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Mixing tires

OK, here is a possibly hare-brained question: I have a 2002 Solara, and just put new all-season tires on the front. I figure I’ll need to do the rear tires in a few months. I live in an area that gets snowfall regularly during the winter, with sufficient accumulation to warrant snow tires useful for those days/weeks (but it’s not constant snow, every day of the winter). Is it smart/stupid/clever/moronic to pair 2 snow/winter tires with the two all season, and work the rotations so that the snow tires are on the drive wheels during the winter and then get rotated back to the rear for the spring/summer?

What are the impacts on tire wear, generally, with unmatched tires? With unmatched and different “species” of tires? Handling? Wet traction? Anything else?

I’m on the stupid/moronic side for this idea. In winter especially, but all year in reality, you need tires with very similar characteristics at all four corners. Right now your car is set up to spin in a slippery situation because the rear tires will lose traction before the front tires. Most shops will only install new tires on the rear to prevent this from happening. The same (but worse) will happen with your plan in winter.

If you’re strapped for cash, get the two rear tires replaced now and see if the 4 new all seasons can get you through the winter. Otherwise, also get 4 new winter tires (I’ve used for this).

I’m with texases on this one. It’s always a bad idea to mix tires…winter, spring, summer or fall.

Mixing tires (winter on one axle and snows on another) is a bad idea in general. In years prior to ABS, Trac Control, Stability Control and the like you could do it on RWD cars and get away with it. Since ABS came on the scene it simply isn’t safe to mix tires. It confuses the ABS and you might not have any stopping power when you need it the most. Going cheap and mixing tires could cost you a lot more in paying deductables in case of an accident and then higher insurance premiums.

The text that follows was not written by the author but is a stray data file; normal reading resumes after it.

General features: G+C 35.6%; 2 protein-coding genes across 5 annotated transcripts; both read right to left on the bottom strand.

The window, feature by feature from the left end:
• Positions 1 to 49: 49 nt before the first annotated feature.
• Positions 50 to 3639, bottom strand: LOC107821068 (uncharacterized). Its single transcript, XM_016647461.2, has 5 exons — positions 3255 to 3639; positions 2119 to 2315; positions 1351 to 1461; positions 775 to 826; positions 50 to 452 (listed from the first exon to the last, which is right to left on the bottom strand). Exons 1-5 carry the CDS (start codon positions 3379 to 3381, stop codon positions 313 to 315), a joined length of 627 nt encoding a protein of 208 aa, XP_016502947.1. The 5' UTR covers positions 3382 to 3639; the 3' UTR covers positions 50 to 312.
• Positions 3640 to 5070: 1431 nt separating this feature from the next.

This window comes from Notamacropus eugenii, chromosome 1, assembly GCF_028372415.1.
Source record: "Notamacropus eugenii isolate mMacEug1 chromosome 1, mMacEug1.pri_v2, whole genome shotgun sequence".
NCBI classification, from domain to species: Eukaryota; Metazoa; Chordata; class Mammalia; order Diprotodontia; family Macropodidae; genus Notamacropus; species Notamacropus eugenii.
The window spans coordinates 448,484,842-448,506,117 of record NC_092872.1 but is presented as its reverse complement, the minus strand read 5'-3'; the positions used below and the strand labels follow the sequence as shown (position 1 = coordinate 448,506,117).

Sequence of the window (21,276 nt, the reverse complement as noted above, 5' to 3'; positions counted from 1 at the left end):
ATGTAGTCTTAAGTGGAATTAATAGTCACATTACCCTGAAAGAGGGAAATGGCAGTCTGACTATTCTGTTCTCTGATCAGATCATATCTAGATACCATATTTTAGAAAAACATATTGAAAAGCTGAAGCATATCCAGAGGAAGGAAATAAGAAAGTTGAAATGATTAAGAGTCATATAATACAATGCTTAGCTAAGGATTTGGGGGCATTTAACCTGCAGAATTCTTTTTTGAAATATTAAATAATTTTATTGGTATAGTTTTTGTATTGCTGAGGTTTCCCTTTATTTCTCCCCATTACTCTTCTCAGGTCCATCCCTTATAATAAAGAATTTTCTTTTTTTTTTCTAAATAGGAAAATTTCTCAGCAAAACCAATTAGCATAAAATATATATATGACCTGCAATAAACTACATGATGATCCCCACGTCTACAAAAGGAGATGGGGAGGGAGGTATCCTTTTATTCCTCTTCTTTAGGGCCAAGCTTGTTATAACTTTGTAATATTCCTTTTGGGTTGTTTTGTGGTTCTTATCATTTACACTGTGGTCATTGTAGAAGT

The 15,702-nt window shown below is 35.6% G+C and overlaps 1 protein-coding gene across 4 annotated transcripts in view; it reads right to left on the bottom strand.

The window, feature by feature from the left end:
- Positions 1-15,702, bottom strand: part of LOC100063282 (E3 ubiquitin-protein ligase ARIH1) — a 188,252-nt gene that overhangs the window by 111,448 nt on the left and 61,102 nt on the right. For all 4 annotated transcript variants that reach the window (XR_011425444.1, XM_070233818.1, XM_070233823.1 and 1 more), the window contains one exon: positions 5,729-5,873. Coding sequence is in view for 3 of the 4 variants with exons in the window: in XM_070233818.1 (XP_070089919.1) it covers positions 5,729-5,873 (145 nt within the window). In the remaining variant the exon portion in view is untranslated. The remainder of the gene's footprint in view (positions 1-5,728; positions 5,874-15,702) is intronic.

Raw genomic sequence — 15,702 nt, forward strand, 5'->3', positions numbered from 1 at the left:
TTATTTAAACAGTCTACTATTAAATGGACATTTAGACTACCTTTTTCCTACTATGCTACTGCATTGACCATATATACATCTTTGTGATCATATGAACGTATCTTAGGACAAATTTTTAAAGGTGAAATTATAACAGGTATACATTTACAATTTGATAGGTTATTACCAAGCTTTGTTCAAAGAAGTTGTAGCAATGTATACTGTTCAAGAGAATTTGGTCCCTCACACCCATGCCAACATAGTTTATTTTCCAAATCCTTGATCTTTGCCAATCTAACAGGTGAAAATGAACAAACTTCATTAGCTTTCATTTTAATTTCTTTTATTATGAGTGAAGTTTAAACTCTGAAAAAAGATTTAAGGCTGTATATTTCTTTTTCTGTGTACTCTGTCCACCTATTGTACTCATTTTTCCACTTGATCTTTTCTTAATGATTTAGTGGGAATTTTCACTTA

The OP’s plan is totally flawed for several reasons:

The “best” tires (i.e.–the ones with the most tread depth) are supposed to be mounted on the REAR wheels of a FWD car. Otherwise, you risk loss of rear traction on wet roads. If you don’t believe me, check the websites of Michelin, Bridgestone, and other major tire companies for verification. If your tire shop mounted the new tires on the front, then they are not very knowledgeable about modern tire protocols.

Modern technology winter tires (the term “snow tires” now represents old technology) are designed to be mounted in sets of 4. Having vastly different amounts of traction on front and rear wheels during winter conditions is the perfect storm (pun intended) for spin-outs and skids, and your plan of mounting “snow tires” on just the front would give you vastly different amounts of traction from front to rear. This is a particularly bad idea.

Winter tires have a tread compound that is designed to remain soft in frigid temperatures–unlike all-season tires and the old-technology snow tires. That is part of the technology of modern winter tires that allows them to provide far better traction than the old-technology “snow tires”. However, the rubber compound of a winter tire will wear VERY rapidly in spring and summer temperatures. Winter tires should be de-mounted as soon as the threat of snow and ice is over for the season.

So–as texases suggested, either bite the bullet and buy new matching all-season tires for the rear now, or wait until the beginning of winter and buy a set of 4 winter tires. We all want to save money, but your plan could wind up costing you much more in the long run–if and when it results in a collision.

I’m with the crowd. You should have the same tire on all four wheels. If two of those have better tread, they belong in the back to prevent a spin. (Most tire shops will only do it that way.)

Here are two quotes from the Bridgestone tire replacement manual:

“If winter tires are applied to the front axle of any vehicle, they must also be installed on the rear. Do not apply winter tires to only the front axle - this applies to all passenger cars and light trucks, including front wheel drive, 4x4 and all-wheel drive vehicles.”

“If winter tires are installed on the rear axle of any vehicle, it is recommended (but not required) that they also be installed on the front axle.”

And so Donutman, you can get by with only a single pair of winter (snow) tires if you must. And (it seems to me) only if you have RWD or all-wheel drive. If your vehicle has FWD, you really need to go with four matched tires.